How to Reduce False Positive Study Results Due to Bias
Mon 3:30 PM - Track 2: Computational, Statistical, and Epidemiological Considerations for Mass Spectrometry in the Clinical Laboratory
David Ransohoff
University of North Carolina School of Medicine
David Ransohoff, University of North Carolina School of Medicine, Chapel Hill, NC 27514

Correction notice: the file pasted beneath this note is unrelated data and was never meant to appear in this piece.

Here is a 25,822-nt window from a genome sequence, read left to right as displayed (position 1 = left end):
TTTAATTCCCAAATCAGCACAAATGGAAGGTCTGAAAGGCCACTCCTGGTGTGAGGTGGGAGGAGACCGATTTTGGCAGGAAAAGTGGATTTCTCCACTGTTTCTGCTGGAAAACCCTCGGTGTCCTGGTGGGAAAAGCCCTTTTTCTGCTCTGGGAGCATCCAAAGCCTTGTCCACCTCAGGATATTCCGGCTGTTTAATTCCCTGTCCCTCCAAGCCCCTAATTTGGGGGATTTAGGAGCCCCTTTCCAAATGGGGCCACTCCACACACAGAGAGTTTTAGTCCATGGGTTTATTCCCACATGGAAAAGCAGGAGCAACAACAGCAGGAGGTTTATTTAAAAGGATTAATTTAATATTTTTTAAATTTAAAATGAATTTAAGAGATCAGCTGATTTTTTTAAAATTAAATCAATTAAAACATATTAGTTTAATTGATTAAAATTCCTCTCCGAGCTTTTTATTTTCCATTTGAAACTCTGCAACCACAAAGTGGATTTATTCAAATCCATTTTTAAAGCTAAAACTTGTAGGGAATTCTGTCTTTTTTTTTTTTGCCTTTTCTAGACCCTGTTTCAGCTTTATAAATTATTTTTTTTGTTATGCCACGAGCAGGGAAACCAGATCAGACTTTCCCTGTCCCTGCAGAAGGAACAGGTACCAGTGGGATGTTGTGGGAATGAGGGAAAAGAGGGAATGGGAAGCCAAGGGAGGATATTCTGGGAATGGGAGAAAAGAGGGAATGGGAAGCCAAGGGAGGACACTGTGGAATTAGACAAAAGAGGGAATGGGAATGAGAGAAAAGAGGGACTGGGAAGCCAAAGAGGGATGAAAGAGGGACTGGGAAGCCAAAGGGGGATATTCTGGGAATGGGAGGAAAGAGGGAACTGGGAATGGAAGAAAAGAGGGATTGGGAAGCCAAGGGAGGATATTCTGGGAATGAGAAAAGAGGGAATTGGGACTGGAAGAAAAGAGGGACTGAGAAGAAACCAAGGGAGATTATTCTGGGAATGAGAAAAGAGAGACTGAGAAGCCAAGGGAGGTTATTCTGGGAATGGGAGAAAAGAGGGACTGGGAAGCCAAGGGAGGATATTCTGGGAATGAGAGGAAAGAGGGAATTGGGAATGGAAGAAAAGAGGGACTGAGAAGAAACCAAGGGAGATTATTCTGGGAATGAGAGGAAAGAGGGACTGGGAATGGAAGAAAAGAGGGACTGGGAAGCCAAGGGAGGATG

A major cause of problems in cancer marker research is when bias occurs -- a systematic difference in the compared groups that is not due to what you are trying to measure. For example, your goal is examine markers in blood in a comparison of cancers vs controls, but cancer bloods happen to come from older men while controls from younger women. Bias may lead to erroneously 'positive' study results. Bias is a particular problem in the observational or non-experimental research design used to study diagnostic tests. Sources of bias will be reviewed, along with 'what a biochemist ought to know' about how to address the problem.